CALGARY -- La Brezza Ristorante in Bridgeland is just one of many Calgary businesses hoping to survive the financial hit during the pandemic.

This isn’t the first obstacle owner Filomena Abdi has had to overcome. Her husband Marco was the face of the restaurant for 28 years before he suddenly passed away from cancer in 2015.

"I had one week off and I was here learning the business which I never ran in my life," said Abdi.

Now, Abdi has to fight to save the restaurant during the pandemic. For the safety of her staff and because customers were no longer coming in, she closed the doors on March 18.

"After cleaning out all our fridges, I gave the extra food to my staff and I just got rid of all our inventory and I went downstairs and cried for a good hour because it was so sad. It seemed so surreal to me."

Abdi qualified for the Canada Emergency Response Benefit (CERB) and was offered a deferral on her property taxes and loans but even that wasn’t enough to ensure the survival of the restaurant as there were other bills that still needed to be paid.

She kept the doors closed for as long as she could but had no choice and reopened again for take-out service on April 21.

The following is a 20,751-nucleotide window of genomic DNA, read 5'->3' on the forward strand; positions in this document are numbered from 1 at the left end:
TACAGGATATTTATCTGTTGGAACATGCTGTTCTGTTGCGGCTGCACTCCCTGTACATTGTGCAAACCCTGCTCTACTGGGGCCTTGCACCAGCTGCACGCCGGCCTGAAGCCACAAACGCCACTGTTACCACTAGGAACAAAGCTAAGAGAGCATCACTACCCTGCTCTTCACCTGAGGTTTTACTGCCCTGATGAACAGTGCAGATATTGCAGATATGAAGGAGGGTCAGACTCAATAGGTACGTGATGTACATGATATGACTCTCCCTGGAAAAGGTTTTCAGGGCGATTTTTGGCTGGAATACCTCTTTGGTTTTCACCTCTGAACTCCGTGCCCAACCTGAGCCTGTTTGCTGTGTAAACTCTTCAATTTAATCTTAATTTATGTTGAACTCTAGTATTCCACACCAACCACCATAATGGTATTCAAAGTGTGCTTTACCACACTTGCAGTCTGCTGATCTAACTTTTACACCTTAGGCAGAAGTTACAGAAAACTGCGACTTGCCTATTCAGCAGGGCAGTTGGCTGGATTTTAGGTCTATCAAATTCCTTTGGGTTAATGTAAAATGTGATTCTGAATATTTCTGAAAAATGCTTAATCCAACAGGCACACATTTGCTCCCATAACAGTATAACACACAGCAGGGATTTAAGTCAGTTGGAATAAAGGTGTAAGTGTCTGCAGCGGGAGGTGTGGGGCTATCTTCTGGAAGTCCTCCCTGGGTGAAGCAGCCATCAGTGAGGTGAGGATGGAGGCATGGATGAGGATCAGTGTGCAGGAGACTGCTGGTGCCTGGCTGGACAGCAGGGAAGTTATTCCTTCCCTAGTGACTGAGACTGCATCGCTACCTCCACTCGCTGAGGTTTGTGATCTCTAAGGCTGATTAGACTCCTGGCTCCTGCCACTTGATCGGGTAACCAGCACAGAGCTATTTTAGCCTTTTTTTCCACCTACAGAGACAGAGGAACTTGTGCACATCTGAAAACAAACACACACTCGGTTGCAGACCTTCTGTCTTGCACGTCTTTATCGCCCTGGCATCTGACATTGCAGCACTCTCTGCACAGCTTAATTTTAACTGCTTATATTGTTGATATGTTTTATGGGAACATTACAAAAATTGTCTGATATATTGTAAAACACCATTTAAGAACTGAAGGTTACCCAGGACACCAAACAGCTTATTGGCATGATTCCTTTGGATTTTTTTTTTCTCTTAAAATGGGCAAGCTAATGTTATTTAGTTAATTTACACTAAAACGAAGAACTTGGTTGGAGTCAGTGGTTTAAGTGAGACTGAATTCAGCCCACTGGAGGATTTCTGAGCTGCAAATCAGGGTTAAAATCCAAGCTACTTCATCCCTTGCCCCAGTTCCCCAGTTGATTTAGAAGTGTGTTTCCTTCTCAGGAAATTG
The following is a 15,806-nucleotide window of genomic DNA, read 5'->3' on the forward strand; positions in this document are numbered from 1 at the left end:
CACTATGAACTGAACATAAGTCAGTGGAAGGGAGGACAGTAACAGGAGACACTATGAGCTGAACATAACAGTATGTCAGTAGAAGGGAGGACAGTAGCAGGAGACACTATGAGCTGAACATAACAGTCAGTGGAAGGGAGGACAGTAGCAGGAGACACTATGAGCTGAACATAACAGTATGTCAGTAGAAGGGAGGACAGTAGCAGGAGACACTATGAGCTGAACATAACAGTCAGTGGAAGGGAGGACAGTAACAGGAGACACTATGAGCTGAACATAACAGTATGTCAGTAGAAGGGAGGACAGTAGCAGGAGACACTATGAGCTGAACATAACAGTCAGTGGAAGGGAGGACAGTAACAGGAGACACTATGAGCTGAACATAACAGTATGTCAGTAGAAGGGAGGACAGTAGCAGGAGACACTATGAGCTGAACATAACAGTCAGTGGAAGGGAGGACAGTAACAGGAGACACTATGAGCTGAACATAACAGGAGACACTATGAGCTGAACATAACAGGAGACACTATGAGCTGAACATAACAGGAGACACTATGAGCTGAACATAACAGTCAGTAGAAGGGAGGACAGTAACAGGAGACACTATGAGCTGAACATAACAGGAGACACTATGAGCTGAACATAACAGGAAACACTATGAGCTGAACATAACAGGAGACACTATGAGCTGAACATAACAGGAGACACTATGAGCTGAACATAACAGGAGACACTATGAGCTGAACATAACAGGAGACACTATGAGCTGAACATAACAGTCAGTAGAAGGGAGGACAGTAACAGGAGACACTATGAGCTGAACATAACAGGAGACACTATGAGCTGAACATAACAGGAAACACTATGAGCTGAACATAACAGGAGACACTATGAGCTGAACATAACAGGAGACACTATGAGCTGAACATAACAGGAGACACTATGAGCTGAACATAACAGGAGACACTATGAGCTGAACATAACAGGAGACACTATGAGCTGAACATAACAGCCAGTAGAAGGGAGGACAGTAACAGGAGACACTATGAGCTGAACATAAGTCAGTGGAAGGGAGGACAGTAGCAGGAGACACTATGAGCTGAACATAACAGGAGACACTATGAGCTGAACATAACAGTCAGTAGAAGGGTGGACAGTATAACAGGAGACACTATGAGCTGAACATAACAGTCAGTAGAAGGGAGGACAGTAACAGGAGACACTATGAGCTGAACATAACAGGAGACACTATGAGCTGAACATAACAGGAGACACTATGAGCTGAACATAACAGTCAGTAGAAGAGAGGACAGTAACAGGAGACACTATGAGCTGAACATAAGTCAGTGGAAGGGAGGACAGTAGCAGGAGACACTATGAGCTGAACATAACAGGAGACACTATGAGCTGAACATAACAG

However, the operational side looks a bit different this time around. Abdi runs the front of house at La Brezza while her 74-year-old mother Angelina Buonincontri volunteered to do all the cooking.

"It’s a little bit more, but that’s okay. I enjoy myself," said Buonincontri, while she effortlessly cooks up spaghetti and meatballs.

"She needed help because money (is not) coming. Bills are coming but no money coming."

Buonincontri says when times are tough, family can always be counted on.

"That’s what I do for my children. All of them, not just her."

Abdi says she wanted to bring in staff and pay them through the Canada Emergency Wage Subsidy (CEWS) but says it wouldn’t be possible because they are receiving financial help through CERB and can’t collect through both programs. Therefore, it would’ve been a complete out-of pocket expense to pay for their wages, something she can’t afford at this time.

They are concerned how long they can keep the business going this way. Abdi says she is worried about her elderly mother’s health and they are both burning out the longer this situation lasts.

However, despite the challenges and possibly more ahead, Abdi isn’t letting the stress and pressure weigh her down.

"I’m going to do everything I can to keep it open. I’m a fighter my friends call me 'the warrior.'"

When restaurants in the province are able to reopen again on May 14, Abdi says she will continue to offer take out, however, will wait a couple weeks to open up the restaurant at half capacity on the weekends. A date for a full reopening will be decided in the near future.